By Sumeet Chatterjee
HONG KONG (Reuters) - Rich Chinese and other Asians are increasingly seeking more control of their wealth, driving a rapid rise in the number of so-called family offices, or private investment vehicles, being set up in Hong Kong and Singapore.
As the wealthy target greater investment diversification and as business owners hand over the reins to successors, family offices are sprouting in the Asian financial hubs, taking advantage of incentives such as tax breaks and residency being offered.
The family office is a relatively new concept in Asia, with less than 500 such entities, compared to thousands in the West. There is no precise number available, given the private ownership structure and secrecy around these businesses.
They offer a one-stop solution to managing the wealth of the rich, including investments, charitable giving, taxation and wealth transfer. Staffed by bankers, fund managers, lawyers and tax practitioners, some even provide overseas private schooling and travel arrangements as add-on services.
The rich are favouring family offices as they get personalised attention and are able to have a bigger say in their wealth management.
"This year the activity for setting up family offices is definitely more," said Lee Wong, Swiss private bank Lombard Odier Asia's head of family services. "The growth of family offices in Asia should continue on its current trajectory."
Asia Pacific had 814 billionaires at end-2017, accounting for 38 percent of the global billionaire population, with China minting two new billionaires every week, a report by UBS and PwC said last month.
That momentum was aided by the boom in Hong Kong for initial public offerings which saw a record $27.7 billion raised in the first nine months of 2017 mostly by Chinese tech firms, turning many founders into millionaires and billionaires.
Six private bankers on average estimated the number of new family offices in Asia had risen 15 percent in the first three quarters of this year over the year-ago period. This could pick up pace with a worldwide wealth transition of $3.4 trillion expected over the next two decades, as per the UBS/PwC report.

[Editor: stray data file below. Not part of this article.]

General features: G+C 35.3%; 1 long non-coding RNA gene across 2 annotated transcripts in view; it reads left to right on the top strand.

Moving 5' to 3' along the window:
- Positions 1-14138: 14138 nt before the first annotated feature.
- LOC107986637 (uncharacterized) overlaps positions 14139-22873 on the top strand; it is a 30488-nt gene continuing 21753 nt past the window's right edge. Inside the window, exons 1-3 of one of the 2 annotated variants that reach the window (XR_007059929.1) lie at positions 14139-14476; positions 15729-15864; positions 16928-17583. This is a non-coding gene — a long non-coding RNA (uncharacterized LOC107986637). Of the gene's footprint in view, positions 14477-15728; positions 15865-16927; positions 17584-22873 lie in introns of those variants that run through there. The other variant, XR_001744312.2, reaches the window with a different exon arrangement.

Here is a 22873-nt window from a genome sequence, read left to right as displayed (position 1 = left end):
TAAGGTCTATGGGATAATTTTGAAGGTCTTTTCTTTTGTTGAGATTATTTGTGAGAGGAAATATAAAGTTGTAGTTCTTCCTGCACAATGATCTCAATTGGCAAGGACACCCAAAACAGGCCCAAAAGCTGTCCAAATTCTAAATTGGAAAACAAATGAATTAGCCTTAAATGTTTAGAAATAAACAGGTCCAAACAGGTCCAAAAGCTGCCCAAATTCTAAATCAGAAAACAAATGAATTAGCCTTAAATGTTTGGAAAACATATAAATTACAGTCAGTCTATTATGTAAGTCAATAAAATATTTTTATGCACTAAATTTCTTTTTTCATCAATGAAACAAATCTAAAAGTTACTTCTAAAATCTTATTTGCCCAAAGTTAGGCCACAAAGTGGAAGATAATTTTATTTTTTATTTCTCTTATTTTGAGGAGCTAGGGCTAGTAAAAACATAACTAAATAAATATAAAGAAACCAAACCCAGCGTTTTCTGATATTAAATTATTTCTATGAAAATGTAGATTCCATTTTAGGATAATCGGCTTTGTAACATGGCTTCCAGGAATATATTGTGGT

Asian family offices are evolving from being just investment focused to offering a platform for dispute resolution and succession planning, as the new generation in the family-owned businesses expand into newer areas, bankers said.
Stephen Campbell, chairman of the global family office group at Citi Private Bank, which serves over 1,500 family offices globally, said the bank had seen "dramatic growth" in the number of its clients, including in Asia.
Citi plans to make a new Hong Kong-based hire in its Asia Pacific family offices team, he said.
Credit Suisse's Asia Pacific head of wealth planning Bernard Fung said due to the surging demand from North Asia for family offices the bank would set up a team for this service in Hong Kong by the first quarter of 2019, adding to its Singapore hub.
UBS declined to comment.
Some of the regional financial firms are also looking to grab a bigger share of the business.
Bank of Singapore plans to hire six more bankers for a team set up in May to provide support to independent asset managers, including family offices in Hong Kong, said Derrick Tan, its global market head of Greater China and North Asia.
The increased activity is also being helped by tax exemptions and other incentives offered by Hong Kong and Singapore.
The number of family offices in Singapore quadrupled between 2015 and 2017, the Monetary Authority of Singapore said in response to a Reuters query, adding those funds can avail of "fund tax exemption schemes" if they satisfy the conditions.
The city-state was depicted as a playground for the super-rich in the Hollywood hit film "Crazy Rich Asians".
Singapore Economic Development Board's assistant managing director Kelvin Wong said European families were also keen to access growth opportunities in Asia by establishing satellite family offices in the region.
Hong Kong plans to introduce a new structure that will offer "more flexibility and choices" in setting up funds, including those managed by family offices, said a spokesman for the Financial Services and the Treasury Bureau.
"The regulators have been very welcoming to family offices setting up here because that creates spinoffs for the economy as well," said Dawn Quek, a tax principal at Baker McKenzie Wong & Leow in Singapore.
(Reporting by Sumeet Chatterjee; Additional reporting by Anne Marie Roantree in Hong Kong and Anshuman Daga in Singapore; Editing by Muralikumar Anantharaman)
(This story has not been edited by Business Standard staff and is auto-generated from a syndicated feed.)